In-Line Twin Concept Plane



Model undergoing testing in X-Plane environment with front engine feathered.

Advantages:


Issue:
The basis of the argument is one of economics,

    Options:
        A) Traditional- Single 180HP certified aircraft engine retails for approximately $30k.
        B) Proposal- 2 Rotax Snowmobile (or auto) engines producing 100HP each cost $5k total

and economics has a direct effect on public saftey bacause:




Author's Concept Plane

3 View of author's concept of inline tandem- "Cat-Dog Plane" named after the cartoon character with 2 heads.
Shown with 2 80HP Rotax Sno-Mo Engines.
Back to back seating for superior CG management and leg room.



 
 





Performance:
Conditions:  3,000 MSL, 50% Fuel, Solo, 80HP Engines
Top Speed: 195MPH
Single Engine- Full Feathering: 130MPH
Single Engine- Fixed Pitch: 90MPH

Dimensions
Length: 25'
Wingspan: 33'
Power: 2 x Inline Cylinder, 80HP each
Empty Weight: 1070 LBS
Max Weight: 1750 LBS


Brief Statistics Lesson:
If you take the loss of power in an engine in flight to be a random process of uniform distribution with probability P, then for a single engine plane the probability of being without power is simply P, but for a twin it becomes P2.

So to plug in some sample numbers for the people who hate algebra, if we take the probablility of loss of power in an engine during a particular flight P to be 1/1,000 then for a twin your odds are (1/1,000)*(1/1,000)=1/1,000,000, those are the kind of odds I like.

Basically the idea is that you don't put all your eggs in one basket.

Therefore, if you have a particularly safe arrangement, you can use particularly ordinary power plants.


FAQ:
Q: With 2 engines, aren't your odds of losing an engine twice as likely?
A:  As some might note, the probability of losing AN engine in a twin is double (2P), but for a suitably (and affordably) powered twin this is not a major catastrophy.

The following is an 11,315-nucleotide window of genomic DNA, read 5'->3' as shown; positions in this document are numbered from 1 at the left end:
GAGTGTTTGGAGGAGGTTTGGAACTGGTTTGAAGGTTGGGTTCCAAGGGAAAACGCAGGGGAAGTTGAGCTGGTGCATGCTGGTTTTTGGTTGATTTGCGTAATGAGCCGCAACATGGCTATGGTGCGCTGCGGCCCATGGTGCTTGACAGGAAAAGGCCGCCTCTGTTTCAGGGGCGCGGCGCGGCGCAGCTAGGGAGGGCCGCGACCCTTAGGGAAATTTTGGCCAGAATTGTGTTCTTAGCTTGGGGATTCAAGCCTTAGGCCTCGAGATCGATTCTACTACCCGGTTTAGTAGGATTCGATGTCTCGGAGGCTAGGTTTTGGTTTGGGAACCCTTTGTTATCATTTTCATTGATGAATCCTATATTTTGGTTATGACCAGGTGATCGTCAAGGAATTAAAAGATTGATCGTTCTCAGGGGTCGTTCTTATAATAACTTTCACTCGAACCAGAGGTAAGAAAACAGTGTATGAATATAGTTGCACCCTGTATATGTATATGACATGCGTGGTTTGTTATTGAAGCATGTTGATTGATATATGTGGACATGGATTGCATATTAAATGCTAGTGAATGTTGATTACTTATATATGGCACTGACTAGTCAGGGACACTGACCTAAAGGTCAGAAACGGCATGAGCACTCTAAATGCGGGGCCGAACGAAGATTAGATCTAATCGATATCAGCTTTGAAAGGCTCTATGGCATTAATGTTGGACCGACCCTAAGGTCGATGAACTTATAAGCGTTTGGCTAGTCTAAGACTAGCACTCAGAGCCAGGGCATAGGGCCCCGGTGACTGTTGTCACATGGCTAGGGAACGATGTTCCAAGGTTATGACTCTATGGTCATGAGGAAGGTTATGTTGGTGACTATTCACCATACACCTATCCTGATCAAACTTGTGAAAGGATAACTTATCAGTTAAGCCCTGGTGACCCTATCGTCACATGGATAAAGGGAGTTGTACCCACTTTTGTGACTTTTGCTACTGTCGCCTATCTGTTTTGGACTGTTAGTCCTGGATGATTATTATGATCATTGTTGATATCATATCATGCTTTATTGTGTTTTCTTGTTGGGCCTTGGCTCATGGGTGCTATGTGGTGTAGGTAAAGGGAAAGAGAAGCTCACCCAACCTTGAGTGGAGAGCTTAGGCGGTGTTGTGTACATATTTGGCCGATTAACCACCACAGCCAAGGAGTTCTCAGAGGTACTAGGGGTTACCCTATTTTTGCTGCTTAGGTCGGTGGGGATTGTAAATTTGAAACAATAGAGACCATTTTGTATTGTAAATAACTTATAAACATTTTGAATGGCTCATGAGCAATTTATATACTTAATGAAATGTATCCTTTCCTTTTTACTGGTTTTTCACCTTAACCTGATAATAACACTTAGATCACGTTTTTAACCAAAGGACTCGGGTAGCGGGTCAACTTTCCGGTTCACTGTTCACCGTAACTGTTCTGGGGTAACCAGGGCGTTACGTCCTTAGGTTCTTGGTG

Q: If you lose one engine in a twin, won't the other one "just carry you to the scene of the accident"?
A: Below a certain airspeed, and particularly at low altitudes, it can be dangerious, but this is exclusively a problem of the left/right traditional twin.  This design flys at 130MPH on one engine.

Q: Won't 2 engines cost twice as much?
A: No, they're approximately half size of the single, and can be less specialized single ignition types because of the robust nature of the in-line twin configuration.  Engine price is roughly proportional to rated power for a particular make.

Q: The twin engine aircraft I'm familiar with cannot climb on a single engine, the examples given of twins that have this ability are hot-rods and not representative of the typical twins mere mortals can afford to fly.
A: First off, an inline twin doen't require hard rudder (and drag) to counteract uneven thrust.  Second, get used to flying hot-rods, when engines cost $5K instead of $30k and up, you can afford to power your plane with the appropriate amount of power for safe operation.

Q: Aren't most incidents due to pilot error.
A: Yes, but why punish the safe pilots with a less safe mechanical system.  Lose of engine power rates a close second.

Q: For a particular displacement Rotax aero engine, why is the sled engine more powerful?
A: Many reasons, not the least of which being that because the penalty is so high for failure in a single engine aircraft application, they tend to derate the power (and thus your aircraft performance) in an effort ro retain some reliability.


Goals:
Raise awareness in the general aviation public of the advantages of the inline twin configuration to drive new product development with regulatory relief in the form of:
1) In regards to pilot licensing, petition FAA to count the number of thrust lines rather than the number of engines.  Would allow single engine pilots to fly in-line twins such as the Cessna 337 with just a type checkout like any other new aircraft.  This being done to reflect the particular training requied to handle the most serious issue in tradition twin engine aircraft: yaw moment induced by loss of power on one side, especially at low airspeeds.
2) Petition FAA to allow for longer (2x?) intervals between mandatory service/inspection for aircraft using in-line twin configuration due to robust operation of inline twin configuration.
3) Petition FAA to allow otherwise compliant twin aircraft with a single line of thrust (but 2 engines) to be part of the new "Sport" aircraft classification.
4) And regarding Sport classification, remove top speed limitation, the stall speed requirement is sufficient; if someone can build a wing with low speed stall characteristic and high top speed, then we'd all like to have it.